Case Study

Integrity Assurance to Determine Additive Manufacturing Safety for Critical Components

Rob Kulka

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Rob Kulka

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Rob is a chartered mechanical engineer with over 15 years’ experience in structural integrity assessment and asset management, through the use of complex computational analysis, damage tolerance assessment, mechanical testing, and safety case development.

The Challenge

Additive manufacturing, often called “3D printing”, uses techniques such as laser fusion of metal powders to create optimal design solutions that could not be made in any other way. Such components are lighter and stronger than conventional parts, but because of the way they are made the standard methods for assuring their quality cannot be used. This is a particular problem for safety-critical components in industries like nuclear and aerospace.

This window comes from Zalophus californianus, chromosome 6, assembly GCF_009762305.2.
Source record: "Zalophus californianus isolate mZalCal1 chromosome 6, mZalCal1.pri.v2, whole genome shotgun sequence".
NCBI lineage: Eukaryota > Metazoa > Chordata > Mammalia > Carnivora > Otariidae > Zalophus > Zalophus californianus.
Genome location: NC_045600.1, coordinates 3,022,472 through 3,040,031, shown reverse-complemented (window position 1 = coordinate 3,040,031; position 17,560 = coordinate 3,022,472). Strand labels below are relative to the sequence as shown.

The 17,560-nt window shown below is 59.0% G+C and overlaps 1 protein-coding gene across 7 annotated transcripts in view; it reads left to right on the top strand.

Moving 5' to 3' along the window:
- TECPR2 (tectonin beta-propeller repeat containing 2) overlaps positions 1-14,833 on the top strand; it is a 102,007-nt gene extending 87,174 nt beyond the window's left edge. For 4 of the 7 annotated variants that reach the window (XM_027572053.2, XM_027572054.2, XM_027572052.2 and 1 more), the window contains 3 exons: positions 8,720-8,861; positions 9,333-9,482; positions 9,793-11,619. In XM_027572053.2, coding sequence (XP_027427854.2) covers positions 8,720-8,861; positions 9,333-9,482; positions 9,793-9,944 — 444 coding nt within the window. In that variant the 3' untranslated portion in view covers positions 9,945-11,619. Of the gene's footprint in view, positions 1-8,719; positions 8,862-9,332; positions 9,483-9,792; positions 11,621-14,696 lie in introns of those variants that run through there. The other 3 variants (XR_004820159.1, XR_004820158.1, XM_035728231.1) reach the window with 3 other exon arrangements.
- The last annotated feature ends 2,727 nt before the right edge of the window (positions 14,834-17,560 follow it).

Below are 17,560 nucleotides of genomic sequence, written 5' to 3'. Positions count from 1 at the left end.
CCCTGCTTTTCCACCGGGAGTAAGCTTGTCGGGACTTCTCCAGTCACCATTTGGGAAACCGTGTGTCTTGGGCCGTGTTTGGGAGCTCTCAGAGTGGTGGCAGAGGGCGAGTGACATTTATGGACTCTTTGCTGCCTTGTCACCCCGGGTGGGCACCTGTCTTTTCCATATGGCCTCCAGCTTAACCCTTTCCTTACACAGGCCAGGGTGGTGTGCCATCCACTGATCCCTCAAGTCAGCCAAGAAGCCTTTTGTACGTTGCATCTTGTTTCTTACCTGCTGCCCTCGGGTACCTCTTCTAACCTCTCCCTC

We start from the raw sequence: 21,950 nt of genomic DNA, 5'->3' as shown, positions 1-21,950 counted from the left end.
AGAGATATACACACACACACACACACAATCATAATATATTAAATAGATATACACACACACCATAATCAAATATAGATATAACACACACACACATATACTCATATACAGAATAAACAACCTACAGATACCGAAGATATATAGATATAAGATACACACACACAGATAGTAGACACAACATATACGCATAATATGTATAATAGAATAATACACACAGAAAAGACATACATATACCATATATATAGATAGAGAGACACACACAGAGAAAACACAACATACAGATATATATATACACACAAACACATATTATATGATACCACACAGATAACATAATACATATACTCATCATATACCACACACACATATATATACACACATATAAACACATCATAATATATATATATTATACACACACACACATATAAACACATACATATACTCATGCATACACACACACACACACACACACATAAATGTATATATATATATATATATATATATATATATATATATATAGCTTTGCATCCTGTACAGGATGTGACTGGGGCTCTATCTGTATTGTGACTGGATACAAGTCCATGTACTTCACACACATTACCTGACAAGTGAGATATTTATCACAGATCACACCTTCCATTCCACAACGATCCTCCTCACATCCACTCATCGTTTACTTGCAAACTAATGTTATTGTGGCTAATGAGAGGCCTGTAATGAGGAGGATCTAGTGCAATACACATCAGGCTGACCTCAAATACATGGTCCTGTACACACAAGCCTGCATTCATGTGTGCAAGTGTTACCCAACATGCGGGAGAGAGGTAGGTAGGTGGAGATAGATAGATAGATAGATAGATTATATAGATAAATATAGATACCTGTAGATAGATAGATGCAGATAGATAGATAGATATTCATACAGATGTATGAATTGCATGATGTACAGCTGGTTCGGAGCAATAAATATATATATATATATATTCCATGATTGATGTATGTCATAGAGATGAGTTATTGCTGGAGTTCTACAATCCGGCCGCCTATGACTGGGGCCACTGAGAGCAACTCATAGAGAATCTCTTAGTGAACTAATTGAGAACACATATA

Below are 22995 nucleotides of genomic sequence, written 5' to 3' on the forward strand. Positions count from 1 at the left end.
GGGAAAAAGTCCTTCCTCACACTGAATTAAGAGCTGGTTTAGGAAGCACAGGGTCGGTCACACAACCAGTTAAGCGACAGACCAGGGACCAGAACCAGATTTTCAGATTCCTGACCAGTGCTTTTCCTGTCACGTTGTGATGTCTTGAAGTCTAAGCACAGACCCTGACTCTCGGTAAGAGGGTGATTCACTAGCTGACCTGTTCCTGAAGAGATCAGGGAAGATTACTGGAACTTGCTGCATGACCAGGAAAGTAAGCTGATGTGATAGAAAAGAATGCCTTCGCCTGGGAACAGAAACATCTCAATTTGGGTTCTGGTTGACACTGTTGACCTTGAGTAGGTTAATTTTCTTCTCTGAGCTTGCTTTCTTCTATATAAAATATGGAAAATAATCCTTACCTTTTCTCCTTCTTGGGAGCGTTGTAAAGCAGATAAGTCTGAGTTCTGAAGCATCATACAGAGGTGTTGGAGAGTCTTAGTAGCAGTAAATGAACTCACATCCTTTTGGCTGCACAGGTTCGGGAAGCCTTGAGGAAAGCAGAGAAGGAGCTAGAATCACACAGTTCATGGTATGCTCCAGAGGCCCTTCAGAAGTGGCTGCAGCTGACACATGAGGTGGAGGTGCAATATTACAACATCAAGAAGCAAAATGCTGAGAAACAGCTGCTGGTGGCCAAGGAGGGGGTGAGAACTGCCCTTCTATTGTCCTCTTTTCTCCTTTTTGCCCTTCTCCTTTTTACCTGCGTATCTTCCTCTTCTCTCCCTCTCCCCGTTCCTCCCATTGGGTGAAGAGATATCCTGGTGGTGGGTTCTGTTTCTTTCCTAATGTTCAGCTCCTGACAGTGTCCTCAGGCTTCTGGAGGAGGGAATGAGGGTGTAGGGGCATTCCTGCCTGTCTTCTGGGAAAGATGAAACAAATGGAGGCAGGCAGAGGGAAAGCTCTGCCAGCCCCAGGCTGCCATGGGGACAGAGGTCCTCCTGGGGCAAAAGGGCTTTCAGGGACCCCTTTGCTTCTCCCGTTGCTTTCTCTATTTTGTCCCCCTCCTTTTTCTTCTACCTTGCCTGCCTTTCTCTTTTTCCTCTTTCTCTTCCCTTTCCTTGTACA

Additive Manufacturing Safety 

The Solution

Working with UKAEA, inspection bodies, and aerospace companies, a risk-based analysis methodology was developed that assessed the fatigue lives for an otherwise perfect component based on a number of worst-case potential flaws then statistically assessed the probability of inclusions, voids, or unfused particles with the critical region. The method was complex but could be automated easily for any given geometry, quickly leading to a risk assessment for that component that would inform the test regime during manufacture.

The Result

In a rapidly expanding field this methodology remains to be further developed to account for the growing range of material types and manufacturing techniques. However, the initial test applications have been very successful.

Additive Manufacturing Safety

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